2. Personal Recognizance or Own Recognizance Bond

A court can release a defendant on personal or own recognizance. These types of bonds are similar to citations, but they are only issued following a bail hearing. When this bail is granted, the defendant gets released from custody but must present themselves in court at a later date. At the same time, the defendant must comply with all the bail conditions set forth.

3. A Signature or Unsecured Bond

With this type of bond, the defendant presents to the court the security interest of a property that is equal in value to the bail amount issued. When a defendant is issued this type of bond, it means they give the court legal rights to the property presented. If you fail to attend court as expected, the court can take the property offered as collateral and sell it to recover the bail you never paid.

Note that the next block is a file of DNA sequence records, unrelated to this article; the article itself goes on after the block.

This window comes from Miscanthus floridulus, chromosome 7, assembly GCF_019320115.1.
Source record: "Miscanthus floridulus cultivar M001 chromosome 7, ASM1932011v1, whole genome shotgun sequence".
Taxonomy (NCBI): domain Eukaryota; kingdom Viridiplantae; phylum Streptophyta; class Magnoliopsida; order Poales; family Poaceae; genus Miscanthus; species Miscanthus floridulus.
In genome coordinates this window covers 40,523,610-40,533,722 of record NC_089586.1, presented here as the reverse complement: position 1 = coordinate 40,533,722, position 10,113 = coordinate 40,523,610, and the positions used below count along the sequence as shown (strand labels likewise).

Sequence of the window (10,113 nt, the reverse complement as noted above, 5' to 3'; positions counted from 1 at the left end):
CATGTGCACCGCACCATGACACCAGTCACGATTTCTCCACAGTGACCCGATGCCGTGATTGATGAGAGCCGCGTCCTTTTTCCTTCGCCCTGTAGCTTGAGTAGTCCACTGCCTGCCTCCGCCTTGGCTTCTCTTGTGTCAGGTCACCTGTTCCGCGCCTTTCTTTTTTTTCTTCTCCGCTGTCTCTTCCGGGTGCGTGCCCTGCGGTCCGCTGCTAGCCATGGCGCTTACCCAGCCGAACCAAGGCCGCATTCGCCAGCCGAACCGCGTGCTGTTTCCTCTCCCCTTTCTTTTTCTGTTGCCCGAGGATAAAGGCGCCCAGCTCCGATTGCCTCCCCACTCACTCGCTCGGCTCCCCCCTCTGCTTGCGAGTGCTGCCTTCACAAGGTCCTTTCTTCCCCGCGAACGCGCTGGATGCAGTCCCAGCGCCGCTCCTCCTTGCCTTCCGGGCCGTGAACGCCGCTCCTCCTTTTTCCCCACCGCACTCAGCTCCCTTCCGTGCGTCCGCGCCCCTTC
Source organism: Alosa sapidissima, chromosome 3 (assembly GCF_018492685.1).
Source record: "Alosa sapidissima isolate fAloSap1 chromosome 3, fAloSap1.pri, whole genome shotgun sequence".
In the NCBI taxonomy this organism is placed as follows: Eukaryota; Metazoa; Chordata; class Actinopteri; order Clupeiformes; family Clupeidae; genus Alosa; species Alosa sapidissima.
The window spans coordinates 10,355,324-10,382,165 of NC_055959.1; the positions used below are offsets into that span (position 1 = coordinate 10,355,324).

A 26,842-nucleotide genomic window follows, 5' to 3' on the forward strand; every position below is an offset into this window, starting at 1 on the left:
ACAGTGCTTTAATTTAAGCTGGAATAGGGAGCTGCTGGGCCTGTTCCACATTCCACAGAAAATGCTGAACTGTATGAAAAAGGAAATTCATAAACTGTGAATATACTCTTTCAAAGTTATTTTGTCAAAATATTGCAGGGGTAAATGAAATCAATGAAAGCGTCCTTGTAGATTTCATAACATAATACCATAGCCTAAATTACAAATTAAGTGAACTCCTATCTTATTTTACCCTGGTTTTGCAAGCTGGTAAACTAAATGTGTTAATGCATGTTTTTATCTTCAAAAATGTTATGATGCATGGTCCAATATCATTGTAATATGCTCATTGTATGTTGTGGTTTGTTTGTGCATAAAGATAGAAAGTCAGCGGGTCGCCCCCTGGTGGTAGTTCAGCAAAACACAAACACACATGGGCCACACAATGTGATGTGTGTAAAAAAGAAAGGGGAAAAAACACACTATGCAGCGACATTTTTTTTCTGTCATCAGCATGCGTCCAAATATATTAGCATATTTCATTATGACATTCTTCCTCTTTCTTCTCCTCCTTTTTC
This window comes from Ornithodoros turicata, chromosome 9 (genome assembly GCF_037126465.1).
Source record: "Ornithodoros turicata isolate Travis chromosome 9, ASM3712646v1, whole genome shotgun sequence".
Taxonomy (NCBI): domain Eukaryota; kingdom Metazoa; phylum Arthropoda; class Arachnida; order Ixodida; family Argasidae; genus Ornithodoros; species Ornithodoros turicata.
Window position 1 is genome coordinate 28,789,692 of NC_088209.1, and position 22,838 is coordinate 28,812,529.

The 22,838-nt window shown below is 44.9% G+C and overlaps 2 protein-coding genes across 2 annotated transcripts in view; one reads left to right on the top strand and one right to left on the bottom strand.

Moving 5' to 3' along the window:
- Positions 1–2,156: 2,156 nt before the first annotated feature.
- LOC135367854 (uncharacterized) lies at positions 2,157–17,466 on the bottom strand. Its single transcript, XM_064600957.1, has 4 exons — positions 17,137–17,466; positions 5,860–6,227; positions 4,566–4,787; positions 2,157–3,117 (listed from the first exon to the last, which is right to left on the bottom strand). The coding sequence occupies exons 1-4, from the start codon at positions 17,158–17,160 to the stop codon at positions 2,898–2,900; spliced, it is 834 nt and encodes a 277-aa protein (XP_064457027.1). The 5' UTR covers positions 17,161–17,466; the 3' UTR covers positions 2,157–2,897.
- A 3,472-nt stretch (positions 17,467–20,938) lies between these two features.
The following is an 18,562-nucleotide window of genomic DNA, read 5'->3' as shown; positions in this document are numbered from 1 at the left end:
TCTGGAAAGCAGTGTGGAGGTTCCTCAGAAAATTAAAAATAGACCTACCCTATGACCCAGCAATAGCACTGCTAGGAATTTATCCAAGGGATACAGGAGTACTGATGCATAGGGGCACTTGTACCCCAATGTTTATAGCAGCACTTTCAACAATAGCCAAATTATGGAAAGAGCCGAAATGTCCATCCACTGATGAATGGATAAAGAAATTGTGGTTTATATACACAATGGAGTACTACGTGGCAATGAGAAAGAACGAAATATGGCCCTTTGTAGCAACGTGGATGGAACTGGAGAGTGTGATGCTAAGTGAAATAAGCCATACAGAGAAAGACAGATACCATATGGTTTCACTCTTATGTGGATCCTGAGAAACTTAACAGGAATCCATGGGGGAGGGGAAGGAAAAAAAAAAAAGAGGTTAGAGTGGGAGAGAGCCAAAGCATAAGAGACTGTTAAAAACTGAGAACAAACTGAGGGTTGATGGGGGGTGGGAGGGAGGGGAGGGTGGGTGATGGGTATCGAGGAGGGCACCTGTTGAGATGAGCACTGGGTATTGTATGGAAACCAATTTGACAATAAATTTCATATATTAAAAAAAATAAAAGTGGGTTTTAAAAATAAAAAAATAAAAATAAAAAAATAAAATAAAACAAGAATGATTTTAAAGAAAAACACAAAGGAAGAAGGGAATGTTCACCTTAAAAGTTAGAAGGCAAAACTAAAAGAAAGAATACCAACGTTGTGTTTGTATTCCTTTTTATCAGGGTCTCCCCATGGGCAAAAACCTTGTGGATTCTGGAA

4. Surety or Bail Bond

When a bail bondsman pays bail on your behalf, it is known as a bail bond. Bail bondsmen are licensed business entities specializing in posting bail for defendants facing criminal charges. The bondsmen post bail at a fee and act as your guarantor so that if you fail to attend court, they will pay the total bail money.

Most companies charge between 10% and 15% of the bail amount. For instance, if the court grants you $10,000 in bail, the bondsman will require you to pay them at least $1,000 in fees.

Once this fee is paid, the bondsman will assure the court that you will attend court, and if you fail, they will be held liable for the full bail amount. For this to happen, however, the bondsmen protect themselves by ensuring that you provide them with collateral. If you fail to attend court and they are unable to trace you, they will keep/ sell the collateral to recover the money they pay to the court as bail.